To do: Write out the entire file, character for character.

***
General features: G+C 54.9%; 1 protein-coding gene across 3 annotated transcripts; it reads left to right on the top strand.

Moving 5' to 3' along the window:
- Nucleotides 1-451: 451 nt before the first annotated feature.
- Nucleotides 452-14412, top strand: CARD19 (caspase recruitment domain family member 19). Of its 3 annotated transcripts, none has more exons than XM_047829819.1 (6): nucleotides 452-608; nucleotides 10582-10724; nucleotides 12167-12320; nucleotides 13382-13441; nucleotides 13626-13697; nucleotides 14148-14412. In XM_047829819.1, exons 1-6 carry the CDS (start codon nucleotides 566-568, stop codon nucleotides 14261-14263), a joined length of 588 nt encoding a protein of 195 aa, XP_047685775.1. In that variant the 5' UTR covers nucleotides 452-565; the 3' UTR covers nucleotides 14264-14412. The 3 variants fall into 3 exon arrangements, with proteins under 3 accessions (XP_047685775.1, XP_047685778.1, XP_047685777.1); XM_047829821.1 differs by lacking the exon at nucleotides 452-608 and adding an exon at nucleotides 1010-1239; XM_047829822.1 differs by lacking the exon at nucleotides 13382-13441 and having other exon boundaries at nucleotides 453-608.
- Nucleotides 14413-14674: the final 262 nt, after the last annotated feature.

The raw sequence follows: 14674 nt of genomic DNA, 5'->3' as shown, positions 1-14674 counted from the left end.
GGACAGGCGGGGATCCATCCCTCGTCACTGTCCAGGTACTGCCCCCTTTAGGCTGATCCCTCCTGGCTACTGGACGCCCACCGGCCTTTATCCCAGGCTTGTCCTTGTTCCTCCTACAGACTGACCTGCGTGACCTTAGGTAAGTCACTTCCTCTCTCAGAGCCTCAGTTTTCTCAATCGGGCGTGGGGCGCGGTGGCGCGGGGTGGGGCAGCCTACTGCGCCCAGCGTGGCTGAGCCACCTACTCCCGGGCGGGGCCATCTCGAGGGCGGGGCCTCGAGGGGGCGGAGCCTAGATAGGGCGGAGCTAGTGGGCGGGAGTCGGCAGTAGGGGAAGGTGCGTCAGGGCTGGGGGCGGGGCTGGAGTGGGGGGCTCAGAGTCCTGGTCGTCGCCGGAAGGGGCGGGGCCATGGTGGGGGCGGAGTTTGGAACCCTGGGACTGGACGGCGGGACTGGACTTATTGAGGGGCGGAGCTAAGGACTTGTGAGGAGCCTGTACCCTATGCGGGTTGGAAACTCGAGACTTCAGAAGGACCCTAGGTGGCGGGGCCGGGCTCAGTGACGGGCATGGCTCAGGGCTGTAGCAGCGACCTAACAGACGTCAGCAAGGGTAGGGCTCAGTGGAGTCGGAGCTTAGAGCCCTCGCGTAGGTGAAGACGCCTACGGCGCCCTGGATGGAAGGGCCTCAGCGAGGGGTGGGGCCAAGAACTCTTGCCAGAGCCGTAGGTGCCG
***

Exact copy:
General features: G+C 54.9%; 1 protein-coding gene across 3 annotated transcripts; it reads left to right on the top strand.

Moving 5' to 3' along the window:
- Nucleotides 1-451: 451 nt before the first annotated feature.
- Nucleotides 452-14412, top strand: CARD19 (caspase recruitment domain family member 19). Of its 3 annotated transcripts, none has more exons than XM_047829819.1 (6): nucleotides 452-608; nucleotides 10582-10724; nucleotides 12167-12320; nucleotides 13382-13441; nucleotides 13626-13697; nucleotides 14148-14412. In XM_047829819.1, exons 1-6 carry the CDS (start codon nucleotides 566-568, stop codon nucleotides 14261-14263), a joined length of 588 nt encoding a protein of 195 aa, XP_047685775.1. In that variant the 5' UTR covers nucleotides 452-565; the 3' UTR covers nucleotides 14264-14412. The 3 variants fall into 3 exon arrangements, with proteins under 3 accessions (XP_047685775.1, XP_047685778.1, XP_047685777.1); XM_047829821.1 differs by lacking the exon at nucleotides 452-608 and adding an exon at nucleotides 1010-1239; XM_047829822.1 differs by lacking the exon at nucleotides 13382-13441 and having other exon boundaries at nucleotides 453-608.
- Nucleotides 14413-14674: the final 262 nt, after the last annotated feature.

The raw sequence follows: 14674 nt of genomic DNA, 5'->3' as shown, positions 1-14674 counted from the left end.
GGACAGGCGGGGATCCATCCCTCGTCACTGTCCAGGTACTGCCCCCTTTAGGCTGATCCCTCCTGGCTACTGGACGCCCACCGGCCTTTATCCCAGGCTTGTCCTTGTTCCTCCTACAGACTGACCTGCGTGACCTTAGGTAAGTCACTTCCTCTCTCAGAGCCTCAGTTTTCTCAATCGGGCGTGGGGCGCGGTGGCGCGGGGTGGGGCAGCCTACTGCGCCCAGCGTGGCTGAGCCACCTACTCCCGGGCGGGGCCATCTCGAGGGCGGGGCCTCGAGGGGGCGGAGCCTAGATAGGGCGGAGCTAGTGGGCGGGAGTCGGCAGTAGGGGAAGGTGCGTCAGGGCTGGGGGCGGGGCTGGAGTGGGGGGCTCAGAGTCCTGGTCGTCGCCGGAAGGGGCGGGGCCATGGTGGGGGCGGAGTTTGGAACCCTGGGACTGGACGGCGGGACTGGACTTATTGAGGGGCGGAGCTAAGGACTTGTGAGGAGCCTGTACCCTATGCGGGTTGGAAACTCGAGACTTCAGAAGGACCCTAGGTGGCGGGGCCGGGCTCAGTGACGGGCATGGCTCAGGGCTGTAGCAGCGACCTAACAGACGTCAGCAAGGGTAGGGCTCAGTGGAGTCGGAGCTTAGAGCCCTCGCGTAGGTGAAGACGCCTACGGCGCCCTGGATGGAAGGGCCTCAGCGAGGGGTGGGGCCAAGAACTCTTGCCAGAGCCGTAGGTGCCG